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A new review directs attention to the cerebellum and its direct implication in diseases like autism and schizophrenia

In a new scientific review, authors from DANDRITE compile the most relevant and recent data on one category of growth factors in the cerebellum and the mechanisms they are involved in during the development of the brain in the first 12 months of a child’s life. This reveals a new research potential to further study the cerebellum and its cognitive implications – especially in neurodevelopmental diseases like autism and schizophrenia.

Despite its small size, the cerebellum contains roughly 80% of the neurons in the brain, making it a significant contributor to overall brain function. It has an extensive and elaborate development which starts in humans at gestational week 7 and ends around 12 months after birth. It is well-known as a powerhouse for fine-tuning movements and maintaining balance and posture, and diseases related to it are often associated with motor deficits, balance problems, and movement difficulties. 

A recently published review outlines yet another, and hitherto unsolved role of the cerebellum involved with several higher-order cognitive functions, including spatial learning, attention, language, reward, emotion, social behavior, and memory. 

“We know that especially one category of growth factors, called neurotrophins, plays a significant role in the building of the cerebellum, but what we can conclude in this review is their direct implications in several neurodevelopmental disorders, including autism spectrum disorders (ASD), schizophrenia and medulloblastoma, which is a type of brain cancer that starts in the cerebellum,” Pia Boxy explains.

The cerebellum has an extensive and elaborate development, which makes it very vulnerable to damage and highly dependent on a wide variety of molecular mechanisms developing correctly. The neurotrophins help shape the cerebellar circuitry by promoting the survival of developing neurons. The neurons are paramount to forming precise connections within the cerebellum but also to other parts of the brain like the limbic brain structures, including the hippocampus which is known for its cognitive function.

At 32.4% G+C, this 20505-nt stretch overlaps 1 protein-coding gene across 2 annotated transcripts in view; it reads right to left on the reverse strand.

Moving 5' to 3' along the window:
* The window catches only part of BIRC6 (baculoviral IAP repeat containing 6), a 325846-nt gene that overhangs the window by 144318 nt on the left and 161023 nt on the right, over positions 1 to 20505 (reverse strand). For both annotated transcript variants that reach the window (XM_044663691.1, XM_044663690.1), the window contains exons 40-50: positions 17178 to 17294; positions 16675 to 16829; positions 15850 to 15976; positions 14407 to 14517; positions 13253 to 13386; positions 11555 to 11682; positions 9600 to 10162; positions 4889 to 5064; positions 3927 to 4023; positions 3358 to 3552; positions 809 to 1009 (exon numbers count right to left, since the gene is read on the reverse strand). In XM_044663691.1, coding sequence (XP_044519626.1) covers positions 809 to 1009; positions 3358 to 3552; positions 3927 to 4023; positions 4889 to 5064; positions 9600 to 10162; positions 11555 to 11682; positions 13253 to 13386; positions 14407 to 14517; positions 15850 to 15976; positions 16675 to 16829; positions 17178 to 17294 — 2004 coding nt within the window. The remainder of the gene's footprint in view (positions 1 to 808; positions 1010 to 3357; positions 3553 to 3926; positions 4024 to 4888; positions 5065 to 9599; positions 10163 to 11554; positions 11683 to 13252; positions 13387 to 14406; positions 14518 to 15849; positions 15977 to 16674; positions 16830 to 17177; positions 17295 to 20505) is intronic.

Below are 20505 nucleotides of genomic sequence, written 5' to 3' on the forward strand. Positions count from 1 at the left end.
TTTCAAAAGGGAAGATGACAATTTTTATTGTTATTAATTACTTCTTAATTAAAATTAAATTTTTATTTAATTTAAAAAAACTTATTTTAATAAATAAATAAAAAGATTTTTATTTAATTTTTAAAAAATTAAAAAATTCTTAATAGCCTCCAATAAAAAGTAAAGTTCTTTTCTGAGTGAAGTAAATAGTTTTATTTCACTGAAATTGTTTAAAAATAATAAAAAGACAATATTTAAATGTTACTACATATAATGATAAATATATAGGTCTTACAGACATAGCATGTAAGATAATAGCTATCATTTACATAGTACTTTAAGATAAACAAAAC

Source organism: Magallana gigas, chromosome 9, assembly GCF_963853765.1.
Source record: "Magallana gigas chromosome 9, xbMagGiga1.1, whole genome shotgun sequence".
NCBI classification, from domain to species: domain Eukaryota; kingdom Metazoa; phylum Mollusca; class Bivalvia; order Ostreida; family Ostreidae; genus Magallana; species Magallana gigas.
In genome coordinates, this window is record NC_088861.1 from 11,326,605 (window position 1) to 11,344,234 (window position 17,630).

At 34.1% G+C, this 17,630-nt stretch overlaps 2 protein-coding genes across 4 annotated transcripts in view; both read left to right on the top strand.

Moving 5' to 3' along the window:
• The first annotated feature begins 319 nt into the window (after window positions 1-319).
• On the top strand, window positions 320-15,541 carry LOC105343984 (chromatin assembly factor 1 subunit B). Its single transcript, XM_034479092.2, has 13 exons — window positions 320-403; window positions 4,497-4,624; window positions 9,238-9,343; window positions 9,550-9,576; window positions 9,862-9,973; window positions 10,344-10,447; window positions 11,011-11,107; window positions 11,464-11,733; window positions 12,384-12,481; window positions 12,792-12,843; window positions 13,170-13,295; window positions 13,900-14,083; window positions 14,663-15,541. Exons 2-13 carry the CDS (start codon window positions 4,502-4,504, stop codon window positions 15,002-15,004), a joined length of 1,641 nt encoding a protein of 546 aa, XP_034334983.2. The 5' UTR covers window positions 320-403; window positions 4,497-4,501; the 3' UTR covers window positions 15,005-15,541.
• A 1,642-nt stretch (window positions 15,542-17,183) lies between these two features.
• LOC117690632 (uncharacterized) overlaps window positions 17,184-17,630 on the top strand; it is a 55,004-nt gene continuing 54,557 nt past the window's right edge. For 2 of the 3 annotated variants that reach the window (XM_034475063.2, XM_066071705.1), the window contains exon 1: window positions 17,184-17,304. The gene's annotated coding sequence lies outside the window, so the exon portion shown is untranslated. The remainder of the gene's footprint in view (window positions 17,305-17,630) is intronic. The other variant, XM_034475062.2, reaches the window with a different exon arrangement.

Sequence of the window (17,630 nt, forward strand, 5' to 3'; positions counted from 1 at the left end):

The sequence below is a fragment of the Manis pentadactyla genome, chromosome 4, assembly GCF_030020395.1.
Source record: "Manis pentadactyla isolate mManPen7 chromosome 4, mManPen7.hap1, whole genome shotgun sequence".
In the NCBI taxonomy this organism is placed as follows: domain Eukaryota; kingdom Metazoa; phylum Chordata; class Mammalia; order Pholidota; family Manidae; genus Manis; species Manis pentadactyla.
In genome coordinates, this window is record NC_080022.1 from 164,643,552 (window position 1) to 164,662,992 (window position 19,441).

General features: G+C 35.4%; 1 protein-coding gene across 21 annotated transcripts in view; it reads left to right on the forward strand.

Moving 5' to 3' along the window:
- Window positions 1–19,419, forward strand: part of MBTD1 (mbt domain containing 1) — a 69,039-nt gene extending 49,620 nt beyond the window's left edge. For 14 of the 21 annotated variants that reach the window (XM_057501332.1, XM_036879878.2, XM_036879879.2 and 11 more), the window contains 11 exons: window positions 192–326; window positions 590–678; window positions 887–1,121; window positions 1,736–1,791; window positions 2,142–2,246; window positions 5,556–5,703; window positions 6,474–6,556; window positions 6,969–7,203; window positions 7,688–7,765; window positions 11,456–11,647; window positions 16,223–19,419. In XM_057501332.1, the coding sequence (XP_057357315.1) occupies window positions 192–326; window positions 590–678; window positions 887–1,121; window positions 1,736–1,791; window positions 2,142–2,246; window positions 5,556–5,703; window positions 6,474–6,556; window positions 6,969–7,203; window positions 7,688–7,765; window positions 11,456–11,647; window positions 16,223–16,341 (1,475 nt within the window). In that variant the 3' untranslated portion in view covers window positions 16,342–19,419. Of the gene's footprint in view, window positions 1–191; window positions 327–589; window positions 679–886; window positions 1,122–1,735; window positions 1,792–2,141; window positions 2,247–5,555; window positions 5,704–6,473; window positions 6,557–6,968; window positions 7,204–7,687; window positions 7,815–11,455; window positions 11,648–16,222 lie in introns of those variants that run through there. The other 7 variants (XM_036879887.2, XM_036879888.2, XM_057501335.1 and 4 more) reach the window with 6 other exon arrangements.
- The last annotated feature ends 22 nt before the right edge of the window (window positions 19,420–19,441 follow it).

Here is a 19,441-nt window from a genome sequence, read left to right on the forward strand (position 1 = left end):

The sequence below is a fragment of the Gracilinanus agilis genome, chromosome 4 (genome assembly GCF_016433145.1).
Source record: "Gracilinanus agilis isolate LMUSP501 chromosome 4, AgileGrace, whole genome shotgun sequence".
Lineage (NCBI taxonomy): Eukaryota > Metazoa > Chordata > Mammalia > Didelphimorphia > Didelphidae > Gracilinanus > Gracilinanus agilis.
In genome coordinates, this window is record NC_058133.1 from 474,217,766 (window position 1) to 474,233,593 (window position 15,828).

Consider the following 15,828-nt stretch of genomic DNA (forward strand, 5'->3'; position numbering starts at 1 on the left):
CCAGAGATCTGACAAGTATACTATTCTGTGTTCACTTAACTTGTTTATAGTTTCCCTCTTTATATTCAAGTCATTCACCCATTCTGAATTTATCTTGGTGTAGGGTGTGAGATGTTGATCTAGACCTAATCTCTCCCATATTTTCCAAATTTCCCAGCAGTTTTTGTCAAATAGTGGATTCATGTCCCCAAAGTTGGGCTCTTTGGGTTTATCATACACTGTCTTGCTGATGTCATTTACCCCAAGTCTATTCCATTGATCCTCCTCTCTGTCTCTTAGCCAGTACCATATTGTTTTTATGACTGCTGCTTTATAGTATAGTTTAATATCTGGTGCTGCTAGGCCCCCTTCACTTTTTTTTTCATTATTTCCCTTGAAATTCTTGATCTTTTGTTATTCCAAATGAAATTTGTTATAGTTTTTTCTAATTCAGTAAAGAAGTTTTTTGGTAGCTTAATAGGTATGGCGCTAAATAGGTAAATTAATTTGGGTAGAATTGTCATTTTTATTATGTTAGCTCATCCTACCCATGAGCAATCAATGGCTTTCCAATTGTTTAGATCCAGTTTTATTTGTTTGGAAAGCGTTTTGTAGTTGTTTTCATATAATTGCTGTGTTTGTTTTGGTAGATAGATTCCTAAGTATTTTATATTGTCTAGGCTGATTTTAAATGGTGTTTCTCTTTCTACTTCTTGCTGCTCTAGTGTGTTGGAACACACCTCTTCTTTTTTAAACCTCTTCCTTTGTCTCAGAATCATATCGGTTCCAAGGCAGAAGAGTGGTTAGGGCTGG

“The connection between the cerebellum and cognitive function is not well-known, quite the opposite in fact. It has only recently started being explored. However, most research  focus on other brain regions such as the hippocampus and prefrontal cortex because those are the brain regions that are tightly related to cognitive function. In contrast, our review focuses on a brain region, that is less associated with cognitive function and we point out that cerebellum-only changes in neurotrophic function can actually lead to changes in cognitive function that we see in certain neurodevelopmental disorders,” Pia Boxy states and adds:

This could open the door to understanding the development and mechanisms of certain neurodevelopmental disorders, and could potentially be targeted for therapy-based interventions that can ameliorate or maybe even prevent disease”.

The review has just been published in the journal “Frontiers in Molecular Neuroscience”, and the authors hope that it will facilitates the scientific attention to the cerebellum in cognitive function.